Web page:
Wearing capes in rainbow colors and emblazoned with the AARP logo, members of the AARP Colorado staff performed spinning routines on Segways as they navigated the parade route of the 2011 Denver PrideFest.
"What was meaningful for me was that the seniors in the crowd were so ecstatic that we were involved," said Cathy Lasnik, senior program assistant for AARP Colorado. "They would shout out, 'AARP's here!' "
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In previous years, AARP Colorado sponsored PrideFest, which celebrates and promotes the gay, lesbian, bisexual and transgender (LGBT) community. Staff members distributed information, including an AARP publication for the LGBT population, "Pride Comes in All Ages," but didn't walk in the parade.
Last year was the first time staff members participated in the parade. Seven staffers were available and joined in, irrespective of sexual orientation.
AARP engages with as many diverse communities as possible "because we celebrate people's differences and the things that make us the same," said Morie Smile, AARP Colorado state director.
Denver's two-day PrideFest is the third-largest pride festival in the United States. As many as 250,000 people view the parade. It's organized by the LGBT Community Center of Colorado, a nonprofit that provides support for the state's LGBT population.
"We thought it was a great opportunity to show unity and support for the GLBT community," said Jeremiah Mora, the AARP Colorado program specialist who organized staff participation in the event.
"The crowd cheered for us … so it encouraged us" to plan to be a part of the 2012 parade, he said.
Many older people who attend the parade have never had an affirmation of who they are in such a public celebration, said Shari Wilkins, program manager of SAGE (Services and Advocacy for GLBT Elders) of the Rockies, which is affiliated with the PrideFest organizer. "AARP was one of the first non-GLBT groups that ever participated and advocated for them and stood up for them … which sends the loudest message you can imagine."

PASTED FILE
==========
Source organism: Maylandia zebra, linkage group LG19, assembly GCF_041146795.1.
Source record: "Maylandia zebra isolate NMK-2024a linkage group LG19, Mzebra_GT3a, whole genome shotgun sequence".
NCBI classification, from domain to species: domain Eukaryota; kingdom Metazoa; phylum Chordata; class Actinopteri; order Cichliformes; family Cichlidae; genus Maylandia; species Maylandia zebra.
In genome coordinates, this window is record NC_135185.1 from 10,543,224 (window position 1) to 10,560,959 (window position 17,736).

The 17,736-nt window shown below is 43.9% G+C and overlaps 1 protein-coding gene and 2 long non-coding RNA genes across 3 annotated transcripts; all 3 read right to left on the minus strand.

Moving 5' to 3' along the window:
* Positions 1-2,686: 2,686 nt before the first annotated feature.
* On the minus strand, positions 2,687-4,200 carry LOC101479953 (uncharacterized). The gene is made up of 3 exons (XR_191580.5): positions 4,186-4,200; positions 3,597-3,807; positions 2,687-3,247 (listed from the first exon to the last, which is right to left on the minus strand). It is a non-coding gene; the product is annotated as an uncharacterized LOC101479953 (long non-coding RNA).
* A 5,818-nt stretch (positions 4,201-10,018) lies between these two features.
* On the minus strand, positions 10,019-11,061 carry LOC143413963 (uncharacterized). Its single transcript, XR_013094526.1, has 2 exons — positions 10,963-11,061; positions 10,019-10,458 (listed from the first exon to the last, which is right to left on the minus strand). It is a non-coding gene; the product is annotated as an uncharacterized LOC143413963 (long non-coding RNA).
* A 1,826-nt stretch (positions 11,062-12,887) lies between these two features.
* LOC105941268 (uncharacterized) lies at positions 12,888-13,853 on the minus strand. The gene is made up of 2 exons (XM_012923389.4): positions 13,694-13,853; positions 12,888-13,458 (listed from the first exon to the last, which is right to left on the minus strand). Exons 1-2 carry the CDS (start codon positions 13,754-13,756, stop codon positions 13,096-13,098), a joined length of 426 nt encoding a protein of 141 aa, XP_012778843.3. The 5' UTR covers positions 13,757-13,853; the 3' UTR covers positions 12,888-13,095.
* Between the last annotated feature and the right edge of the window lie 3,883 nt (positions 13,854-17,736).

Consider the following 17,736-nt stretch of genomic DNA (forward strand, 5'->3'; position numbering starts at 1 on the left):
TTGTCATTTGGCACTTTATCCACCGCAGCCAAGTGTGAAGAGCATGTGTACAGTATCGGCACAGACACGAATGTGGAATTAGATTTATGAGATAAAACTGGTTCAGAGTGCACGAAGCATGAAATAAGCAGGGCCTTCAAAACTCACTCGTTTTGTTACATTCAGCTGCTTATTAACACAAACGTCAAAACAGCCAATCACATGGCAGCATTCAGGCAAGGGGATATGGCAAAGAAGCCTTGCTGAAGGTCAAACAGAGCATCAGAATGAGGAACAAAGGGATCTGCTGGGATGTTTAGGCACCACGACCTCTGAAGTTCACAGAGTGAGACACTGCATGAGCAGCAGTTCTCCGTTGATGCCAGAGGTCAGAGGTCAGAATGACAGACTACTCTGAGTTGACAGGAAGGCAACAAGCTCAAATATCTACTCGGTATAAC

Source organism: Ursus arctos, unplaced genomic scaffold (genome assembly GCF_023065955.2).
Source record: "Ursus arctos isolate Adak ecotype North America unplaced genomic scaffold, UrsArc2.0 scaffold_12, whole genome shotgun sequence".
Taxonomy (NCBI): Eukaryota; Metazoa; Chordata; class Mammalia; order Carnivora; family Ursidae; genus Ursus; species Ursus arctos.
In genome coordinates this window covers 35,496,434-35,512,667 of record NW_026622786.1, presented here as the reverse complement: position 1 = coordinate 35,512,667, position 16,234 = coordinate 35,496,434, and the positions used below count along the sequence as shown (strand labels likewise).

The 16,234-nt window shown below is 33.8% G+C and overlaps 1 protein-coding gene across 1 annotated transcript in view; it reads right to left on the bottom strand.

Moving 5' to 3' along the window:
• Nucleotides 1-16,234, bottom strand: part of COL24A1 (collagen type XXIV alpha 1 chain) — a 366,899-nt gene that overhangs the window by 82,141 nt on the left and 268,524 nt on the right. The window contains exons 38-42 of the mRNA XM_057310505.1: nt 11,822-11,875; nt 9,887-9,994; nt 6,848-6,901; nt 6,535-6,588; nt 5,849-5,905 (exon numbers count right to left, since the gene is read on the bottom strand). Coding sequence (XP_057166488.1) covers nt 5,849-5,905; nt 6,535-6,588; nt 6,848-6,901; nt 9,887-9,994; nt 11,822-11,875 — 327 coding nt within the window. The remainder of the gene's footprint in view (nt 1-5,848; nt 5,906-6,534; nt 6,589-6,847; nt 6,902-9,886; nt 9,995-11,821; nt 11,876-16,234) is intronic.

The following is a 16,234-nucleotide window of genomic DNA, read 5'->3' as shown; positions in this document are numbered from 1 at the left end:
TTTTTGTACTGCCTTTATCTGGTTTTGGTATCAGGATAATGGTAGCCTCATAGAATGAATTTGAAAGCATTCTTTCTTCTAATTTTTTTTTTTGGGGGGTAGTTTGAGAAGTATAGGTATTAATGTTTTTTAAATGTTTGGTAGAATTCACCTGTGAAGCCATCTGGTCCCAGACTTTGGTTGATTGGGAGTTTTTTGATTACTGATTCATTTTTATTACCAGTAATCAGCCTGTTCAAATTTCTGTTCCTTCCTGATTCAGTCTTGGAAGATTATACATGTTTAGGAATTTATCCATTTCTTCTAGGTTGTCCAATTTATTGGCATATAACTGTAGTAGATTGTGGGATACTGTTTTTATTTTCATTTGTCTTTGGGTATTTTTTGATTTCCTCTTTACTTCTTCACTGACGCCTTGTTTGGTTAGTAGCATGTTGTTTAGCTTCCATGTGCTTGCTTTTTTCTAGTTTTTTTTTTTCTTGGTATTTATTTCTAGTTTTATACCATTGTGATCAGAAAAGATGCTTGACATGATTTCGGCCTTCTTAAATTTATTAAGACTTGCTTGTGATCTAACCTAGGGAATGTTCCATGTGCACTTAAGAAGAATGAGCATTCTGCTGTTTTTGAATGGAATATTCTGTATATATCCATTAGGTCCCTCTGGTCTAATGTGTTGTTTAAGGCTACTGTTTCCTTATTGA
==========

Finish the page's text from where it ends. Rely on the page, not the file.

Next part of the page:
For this year's PrideFest parade on June 17, AARP staff members will dress as Wizard of Oz characters in keeping with the theme they chose: "Over the rainbow is hope and acceptance for all."
For years, AARP Colorado has also joined in other cultural events, including Juneteenth, which celebrates June 19, 1865, the day slaves in Texas learned they were free.
On June 16, a parade will kick off Denver's Juneteenth Music Festival, billed as one of the largest in the nation. Held in Five Points, the traditional heart of the region's African American community, the event features music, food, art and information booths, including one staffed by AARP employees and volunteers.
Roberto Rey, associate state director for multicultural outreach, said participating in events such as Juneteenth helps demonstrate AARP's interest in and services for minority communities.
He said it's an opportunity for festivalgoers to "get information on the issues we are working on."
Volunteer John W. Joffrion, 72, a member of the Queen City Chapter 995, helped hand out literature at last year's Juneteenth event. "Most people knew about AARP membership, but they didn't know about all the benefits," he said.
Juneteenth project manager Norman Harris said, "What we're trying to facilitate … is a dialogue between the younger and older generations. Having organizations such as AARP involved is critical."
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Cynthia Pasquale is a writer living in Denver.